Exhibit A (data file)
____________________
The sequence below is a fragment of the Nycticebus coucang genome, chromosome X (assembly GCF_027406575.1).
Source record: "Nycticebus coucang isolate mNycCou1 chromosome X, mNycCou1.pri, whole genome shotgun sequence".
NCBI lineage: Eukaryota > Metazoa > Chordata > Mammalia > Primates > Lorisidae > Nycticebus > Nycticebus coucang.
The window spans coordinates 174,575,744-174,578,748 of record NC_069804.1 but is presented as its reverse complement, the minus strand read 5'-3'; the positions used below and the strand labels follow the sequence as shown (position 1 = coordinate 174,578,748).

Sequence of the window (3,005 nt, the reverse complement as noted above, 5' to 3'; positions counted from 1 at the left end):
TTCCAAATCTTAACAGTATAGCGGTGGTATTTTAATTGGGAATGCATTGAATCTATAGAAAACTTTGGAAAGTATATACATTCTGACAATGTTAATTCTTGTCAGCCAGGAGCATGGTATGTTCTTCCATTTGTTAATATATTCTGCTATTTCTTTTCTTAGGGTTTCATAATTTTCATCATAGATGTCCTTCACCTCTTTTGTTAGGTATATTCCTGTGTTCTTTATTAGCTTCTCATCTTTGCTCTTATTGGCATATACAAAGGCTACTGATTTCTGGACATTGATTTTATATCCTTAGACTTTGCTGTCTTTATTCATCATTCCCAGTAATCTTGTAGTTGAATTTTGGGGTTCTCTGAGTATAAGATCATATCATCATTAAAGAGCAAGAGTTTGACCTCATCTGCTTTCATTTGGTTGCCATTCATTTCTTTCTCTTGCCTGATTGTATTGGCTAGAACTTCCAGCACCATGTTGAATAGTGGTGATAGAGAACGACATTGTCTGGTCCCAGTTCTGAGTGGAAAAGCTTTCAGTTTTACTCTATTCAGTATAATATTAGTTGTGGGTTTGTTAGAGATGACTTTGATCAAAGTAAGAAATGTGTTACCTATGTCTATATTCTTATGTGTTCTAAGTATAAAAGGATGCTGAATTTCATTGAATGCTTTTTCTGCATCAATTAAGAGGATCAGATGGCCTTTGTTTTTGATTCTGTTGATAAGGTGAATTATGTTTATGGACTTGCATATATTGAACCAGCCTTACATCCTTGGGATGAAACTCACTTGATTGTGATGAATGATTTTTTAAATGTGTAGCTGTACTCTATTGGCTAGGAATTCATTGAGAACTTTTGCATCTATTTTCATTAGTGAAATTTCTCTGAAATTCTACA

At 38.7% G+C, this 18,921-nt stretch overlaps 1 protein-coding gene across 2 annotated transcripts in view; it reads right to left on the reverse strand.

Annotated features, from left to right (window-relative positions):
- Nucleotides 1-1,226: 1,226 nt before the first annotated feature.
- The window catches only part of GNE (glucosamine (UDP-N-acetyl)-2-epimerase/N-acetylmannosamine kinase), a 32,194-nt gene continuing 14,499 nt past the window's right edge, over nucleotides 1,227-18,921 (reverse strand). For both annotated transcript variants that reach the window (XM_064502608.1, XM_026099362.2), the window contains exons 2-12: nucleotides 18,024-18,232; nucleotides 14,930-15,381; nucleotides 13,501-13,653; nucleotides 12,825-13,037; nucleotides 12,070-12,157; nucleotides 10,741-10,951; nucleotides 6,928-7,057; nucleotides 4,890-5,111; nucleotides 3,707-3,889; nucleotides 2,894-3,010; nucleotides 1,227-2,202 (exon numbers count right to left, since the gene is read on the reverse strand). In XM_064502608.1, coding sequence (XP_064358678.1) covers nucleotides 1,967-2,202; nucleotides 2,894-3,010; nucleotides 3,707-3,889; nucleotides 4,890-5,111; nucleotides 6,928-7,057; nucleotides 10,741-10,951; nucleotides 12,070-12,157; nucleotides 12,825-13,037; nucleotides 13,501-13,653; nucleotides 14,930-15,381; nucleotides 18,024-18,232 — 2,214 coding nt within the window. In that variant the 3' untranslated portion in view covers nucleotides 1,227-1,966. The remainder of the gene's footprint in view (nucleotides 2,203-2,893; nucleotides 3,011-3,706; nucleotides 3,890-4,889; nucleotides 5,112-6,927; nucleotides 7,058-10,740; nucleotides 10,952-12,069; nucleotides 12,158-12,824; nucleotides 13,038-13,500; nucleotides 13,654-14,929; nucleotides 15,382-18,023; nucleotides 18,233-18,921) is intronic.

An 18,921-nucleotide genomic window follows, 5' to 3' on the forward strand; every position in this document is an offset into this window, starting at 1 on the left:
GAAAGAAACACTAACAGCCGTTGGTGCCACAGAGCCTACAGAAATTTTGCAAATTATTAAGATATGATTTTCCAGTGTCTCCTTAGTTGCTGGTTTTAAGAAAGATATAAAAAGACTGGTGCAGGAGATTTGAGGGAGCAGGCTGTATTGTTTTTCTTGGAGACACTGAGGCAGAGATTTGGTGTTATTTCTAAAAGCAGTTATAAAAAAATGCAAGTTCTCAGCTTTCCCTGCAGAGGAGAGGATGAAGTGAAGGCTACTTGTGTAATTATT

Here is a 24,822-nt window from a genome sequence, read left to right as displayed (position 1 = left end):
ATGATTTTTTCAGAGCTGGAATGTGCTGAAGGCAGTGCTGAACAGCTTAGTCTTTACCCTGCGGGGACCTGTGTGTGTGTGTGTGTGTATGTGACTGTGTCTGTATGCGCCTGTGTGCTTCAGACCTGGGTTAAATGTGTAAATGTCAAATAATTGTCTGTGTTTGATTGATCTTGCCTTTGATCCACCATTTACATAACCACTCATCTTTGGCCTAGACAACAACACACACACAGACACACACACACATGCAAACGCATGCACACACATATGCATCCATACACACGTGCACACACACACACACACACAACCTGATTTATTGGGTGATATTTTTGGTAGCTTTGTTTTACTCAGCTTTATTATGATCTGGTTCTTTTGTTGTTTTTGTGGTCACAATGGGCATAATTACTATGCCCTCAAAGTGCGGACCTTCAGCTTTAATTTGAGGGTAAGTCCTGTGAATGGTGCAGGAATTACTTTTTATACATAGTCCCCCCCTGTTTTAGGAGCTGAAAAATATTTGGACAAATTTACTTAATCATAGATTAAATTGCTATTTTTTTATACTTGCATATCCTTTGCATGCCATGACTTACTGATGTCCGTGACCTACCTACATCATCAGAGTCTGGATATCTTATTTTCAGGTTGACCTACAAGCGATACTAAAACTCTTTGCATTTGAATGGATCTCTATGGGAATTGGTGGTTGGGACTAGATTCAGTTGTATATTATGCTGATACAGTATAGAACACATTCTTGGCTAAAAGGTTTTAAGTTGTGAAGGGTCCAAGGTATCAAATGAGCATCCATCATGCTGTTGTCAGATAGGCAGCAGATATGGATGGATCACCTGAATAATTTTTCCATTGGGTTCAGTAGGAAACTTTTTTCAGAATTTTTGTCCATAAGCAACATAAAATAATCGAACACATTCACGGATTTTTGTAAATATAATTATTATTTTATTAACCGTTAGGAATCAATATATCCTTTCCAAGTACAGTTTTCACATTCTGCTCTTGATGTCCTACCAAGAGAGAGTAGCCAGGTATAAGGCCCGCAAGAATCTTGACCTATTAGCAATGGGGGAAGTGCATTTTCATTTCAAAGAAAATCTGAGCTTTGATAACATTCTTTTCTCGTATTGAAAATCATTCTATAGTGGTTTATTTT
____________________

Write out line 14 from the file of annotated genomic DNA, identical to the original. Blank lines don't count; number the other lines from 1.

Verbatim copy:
ATGATTTTTTCAGAGCTGGAATGTGCTGAAGGCAGTGCTGAACAGCTTAGTCTTTACCCTGCGGGGACCTGTGTGTGTGTGTGTGTGTATGTGACTGTGTCTGTATGCGCCTGTGTGCTTCAGACCTGGGTTAAATGTGTAAATGTCAAATAATTGTCTGTGTTTGATTGATCTTGCCTTTGATCCACCATTTACATAACCACTCATCTTTGGCCTAGACAACAACACACACACAGACACACACACACATGCAAACGCATGCACACACATATGCATCCATACACACGTGCACACACACACACACACACAACCTGATTTATTGGGTGATATTTTTGGTAGCTTTGTTTTACTCAGCTTTATTATGATCTGGTTCTTTTGTTGTTTTTGTGGTCACAATGGGCATAATTACTATGCCCTCAAAGTGCGGACCTTCAGCTTTAATTTGAGGGTAAGTCCTGTGAATGGTGCAGGAATTACTTTTTATACATAGTCCCCCCCTGTTTTAGGAGCTGAAAAATATTTGGACAAATTTACTTAATCATAGATTAAATTGCTATTTTTTTATACTTGCATATCCTTTGCATGCCATGACTTACTGATGTCCGTGACCTACCTACATCATCAGAGTCTGGATATCTTATTTTCAGGTTGACCTACAAGCGATACTAAAACTCTTTGCATTTGAATGGATCTCTATGGGAATTGGTGGTTGGGACTAGATTCAGTTGTATATTATGCTGATACAGTATAGAACACATTCTTGGCTAAAAGGTTTTAAGTTGTGAAGGGTCCAAGGTATCAAATGAGCATCCATCATGCTGTTGTCAGATAGGCAGCAGATATGGATGGATCACCTGAATAATTTTTCCATTGGGTTCAGTAGGAAACTTTTTTCAGAATTTTTGTCCATAAGCAACATAAAATAATCGAACACATTCACGGATTTTTGTAAATATAATTATTATTTTATTAACCGTTAGGAATCAATATATCCTTTCCAAGTACAGTTTTCACATTCTGCTCTTGATGTCCTACCAAGAGAGAGTAGCCAGGTATAAGGCCCGCAAGAATCTTGACCTATTAGCAATGGGGGAAGTGCATTTTCATTTCAAAGAAAATCTGAGCTTTGATAACATTCTTTTCTCGTATTGAAAATCATTCTATAGTGGTTTATTTT